Research and Publications

  1. Whole-Genome Sequences of Two Multidrug-Resistant Acinetobacter baumannii Strains Isolated from Patients with Urinary Tract Infection in Ghana

    Agyepong N, Govinden U, Owusu-Ofori A, Allam M, Ismail A, Pedersen T, Sundsfjord A, Essack S. 2019. Whole-genome sequences of two multidrug-resistant Acinetobacter baumannii strains isolated from patients with urinary tract infection in Ghana. Microbiol Resour Announc 8:e00270-19.

  2. Salancrete Building Blocks From A Mixture Of Sand, Laterite And Cement For Sustainable Housing Construction In Ghana

    This paper assesses the suitability of Salancrete block – mixture of sand, laterite and cement – for urban housing delivery in Ghana. Three Salancrete blocks were moulded from four lateritic soil samples obtained from Fiapre, Magazine, Kotokrom and S-Poly, all in the Sunyani Municipality. Also, three blocks each were moulded for sandcrete and landcrete (laterite and cement), using 10% cement content in each case. The 28-day compressive strength values were 5.76, 3.78 and 3.09 N/mm2 for Salancrete, Sandcrete and Landcrete respectively. It was concluded that combining laterite and sand will produce a more suitable block input for sustainable housing delivery in Ghana.

    Authors: Kwadwo Adinkrah-Appiah

  3. Towards A Sustainable Ceramic Industry In Ghana: An Assessment Of The Working Environment Using Five Forces Industrial Model

    This paper discussed ceramics as an industry that is capable of improving Ghana’s economy and providing direct and indirect employment, and penetrating the international market. The working environments of the companies within the local industry were analysed using the Porter’s Five Forces Industrial Model which revealed that the Ghanaian Ceramic Companies are competitively weak in the areas of exports, and not able to compete favourably with new entrants, although, strong in the area of raw materials and resource inputs. Study showed that the challenges within the industry can be nipped in the bud if academia, industry and government work indivisibly.

    Authors: Samuel Nortey, Robert Amoanyi, Frederick E. Okai

  4. Power Loss Minimization And Voltage Improvement By Combined Compensation Method: A Case Study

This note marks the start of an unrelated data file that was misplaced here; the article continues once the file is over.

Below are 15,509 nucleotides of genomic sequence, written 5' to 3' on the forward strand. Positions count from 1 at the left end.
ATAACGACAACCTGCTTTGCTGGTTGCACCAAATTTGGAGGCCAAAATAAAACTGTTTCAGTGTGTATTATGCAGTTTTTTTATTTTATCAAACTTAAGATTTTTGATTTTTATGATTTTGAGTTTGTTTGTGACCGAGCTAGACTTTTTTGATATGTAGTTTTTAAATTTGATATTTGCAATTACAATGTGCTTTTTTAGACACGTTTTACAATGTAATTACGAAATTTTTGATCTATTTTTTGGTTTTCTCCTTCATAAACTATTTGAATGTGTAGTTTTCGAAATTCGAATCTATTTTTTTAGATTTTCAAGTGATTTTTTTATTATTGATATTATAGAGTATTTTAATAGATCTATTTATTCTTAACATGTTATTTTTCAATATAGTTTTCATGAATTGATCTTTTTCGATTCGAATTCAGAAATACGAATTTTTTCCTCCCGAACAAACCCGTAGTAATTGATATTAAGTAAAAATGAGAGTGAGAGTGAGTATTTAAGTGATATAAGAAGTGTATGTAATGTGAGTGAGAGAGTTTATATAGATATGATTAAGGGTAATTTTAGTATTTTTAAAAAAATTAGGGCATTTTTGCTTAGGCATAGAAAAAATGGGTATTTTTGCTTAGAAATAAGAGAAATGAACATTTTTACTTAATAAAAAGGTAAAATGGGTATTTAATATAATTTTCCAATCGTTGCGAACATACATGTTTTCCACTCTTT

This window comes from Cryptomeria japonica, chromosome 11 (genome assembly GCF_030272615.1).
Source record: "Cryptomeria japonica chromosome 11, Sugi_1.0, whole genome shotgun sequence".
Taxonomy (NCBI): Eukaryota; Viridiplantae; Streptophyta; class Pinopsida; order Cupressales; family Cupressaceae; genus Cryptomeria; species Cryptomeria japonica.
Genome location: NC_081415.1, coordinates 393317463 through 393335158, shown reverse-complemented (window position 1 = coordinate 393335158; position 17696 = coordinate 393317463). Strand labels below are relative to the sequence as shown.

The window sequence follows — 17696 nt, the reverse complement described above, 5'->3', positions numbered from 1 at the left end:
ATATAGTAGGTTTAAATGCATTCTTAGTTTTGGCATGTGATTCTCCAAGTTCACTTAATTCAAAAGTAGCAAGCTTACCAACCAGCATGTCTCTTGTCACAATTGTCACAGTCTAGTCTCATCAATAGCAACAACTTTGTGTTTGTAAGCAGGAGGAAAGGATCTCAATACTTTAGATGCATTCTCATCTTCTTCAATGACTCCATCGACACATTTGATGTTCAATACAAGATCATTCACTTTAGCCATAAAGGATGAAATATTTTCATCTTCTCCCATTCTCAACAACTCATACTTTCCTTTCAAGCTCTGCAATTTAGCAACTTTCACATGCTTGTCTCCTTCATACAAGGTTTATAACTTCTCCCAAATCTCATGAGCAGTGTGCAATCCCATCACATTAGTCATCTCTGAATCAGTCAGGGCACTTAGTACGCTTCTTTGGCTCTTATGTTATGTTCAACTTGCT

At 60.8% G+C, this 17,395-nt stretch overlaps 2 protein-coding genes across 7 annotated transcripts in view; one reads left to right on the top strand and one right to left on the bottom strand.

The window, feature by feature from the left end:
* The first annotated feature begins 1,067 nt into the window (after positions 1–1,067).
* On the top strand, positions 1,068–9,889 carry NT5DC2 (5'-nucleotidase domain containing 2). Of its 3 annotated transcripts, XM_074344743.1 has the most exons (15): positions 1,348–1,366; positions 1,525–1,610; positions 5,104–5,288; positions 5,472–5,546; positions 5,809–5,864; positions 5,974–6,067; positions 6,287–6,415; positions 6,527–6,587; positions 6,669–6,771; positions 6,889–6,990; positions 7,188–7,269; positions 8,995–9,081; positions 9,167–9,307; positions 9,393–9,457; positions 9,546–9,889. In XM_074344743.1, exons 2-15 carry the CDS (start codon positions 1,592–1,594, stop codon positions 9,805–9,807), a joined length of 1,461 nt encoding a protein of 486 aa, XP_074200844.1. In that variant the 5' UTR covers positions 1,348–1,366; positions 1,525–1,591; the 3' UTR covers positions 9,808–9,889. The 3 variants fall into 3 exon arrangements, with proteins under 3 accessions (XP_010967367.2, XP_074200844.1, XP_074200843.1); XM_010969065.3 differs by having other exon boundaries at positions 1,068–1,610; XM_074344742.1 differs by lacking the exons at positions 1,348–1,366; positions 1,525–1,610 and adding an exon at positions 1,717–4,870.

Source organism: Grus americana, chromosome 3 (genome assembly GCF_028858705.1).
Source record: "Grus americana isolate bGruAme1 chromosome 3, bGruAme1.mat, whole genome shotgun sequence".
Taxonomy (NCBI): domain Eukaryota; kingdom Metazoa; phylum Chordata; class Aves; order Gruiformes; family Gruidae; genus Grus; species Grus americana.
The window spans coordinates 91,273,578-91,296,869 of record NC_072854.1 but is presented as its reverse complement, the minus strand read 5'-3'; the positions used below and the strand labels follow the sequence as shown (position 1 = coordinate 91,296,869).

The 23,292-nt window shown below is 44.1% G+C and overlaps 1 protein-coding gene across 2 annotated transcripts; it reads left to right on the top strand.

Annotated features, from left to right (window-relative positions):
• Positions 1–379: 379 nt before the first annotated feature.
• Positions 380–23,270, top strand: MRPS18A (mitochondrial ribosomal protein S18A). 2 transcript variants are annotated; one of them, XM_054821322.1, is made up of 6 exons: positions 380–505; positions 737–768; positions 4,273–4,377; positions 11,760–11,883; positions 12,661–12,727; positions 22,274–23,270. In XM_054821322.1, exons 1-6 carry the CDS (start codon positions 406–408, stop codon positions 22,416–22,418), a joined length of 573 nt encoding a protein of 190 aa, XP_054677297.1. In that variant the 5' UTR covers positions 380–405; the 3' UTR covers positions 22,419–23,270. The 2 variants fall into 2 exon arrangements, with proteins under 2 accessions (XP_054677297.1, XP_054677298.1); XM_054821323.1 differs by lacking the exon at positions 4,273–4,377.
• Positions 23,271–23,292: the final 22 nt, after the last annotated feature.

This paper presents the applicability and effectiveness of the use of both shunt capacitor banks and Unified Power Flow Controllers (UPFCs) for power loss minimization and voltage improvement on a typical power system, the Sunyani sub-transmission and distribution networks. Data were collected from the Sunyani offices of the Grid Company (GRIDCo.) and Northern Electricity Distribution Company (NEDCo.) and modelled with PowerWorld Simulator (PWS) software. The models were based on four scenarios namely, network without compensation (i.e. base case), network with only shunt capacitor bank compensation, network with only UPFC compensation, and network with both UPFC and shunt capacitor bank compensation. The results were presented in Model Explorers, which assist in identifying critical weak buses that merit compensation. There is a general trend of drop in voltage values at the progression of the buses for the base case scenario. Voltage improvement due to the shunt capacitor bank compensation was 25 % of overall system improvement. The UPFCs improved the voltage of the system by 28 %. A combined approach involving both UPFCs and shunt capacitor banks resulted in 47 % of overall system improvement. Although all the violations were not cleared, there is a reasonably high margin of voltage improvement on the buses with the combined compensation method. A major recommendation of this study is that sub-transmission and distribution companies should depart from using only capacitor banks or UPFCs for voltage compensation and adopt a combined compensation method, since it is more effective in lowering power system losses and improving system voltages.

    Authors: Iddrisu Danlard, Samuel Jonas Yeboah, Matthew Tawiah

  5. Assessment Of Residents’ Level Of Dependence On Ecotourism At Boabeng In Ghana

    Protected areas in Ghana are portions of community lands set aside for ecotourism projects. However, there has been little accompanying exploration of strategies adopted by households in response to their livelihood challenges. The purpose of this study was to assess residents’ level of dependence on ecotourism at Boabeng, which is found within the Boabeng-Fiema Monkey Sanctuary (BFMS) in the Nkoranza North district in Ghana. Data collection instruments included schedules, In-Depth Interview (IDI) and Focus Group Discussion (FGD) guides. A sample of 404 heads of households was randomly selected for the administration of the schedules, whilst 12 respondents each were purposively selected for both the FGDs and the IDIs Data from the IDI and FGD guides were analysed with the thematic networks technique of qualitative data analysis. Respondents were found to be mostly dependent on nontourism related livelihood activities. This study recommends the intensification of livelihood diversification schemes in the study area. Keywords: Ecotourism, Boabeng, community, dependence, household, livelihood.

    Authors: Thomas Yeboah, Kwaku Adutwum Ayim Boakye, Ahmed Kulega, Alexander Baidoo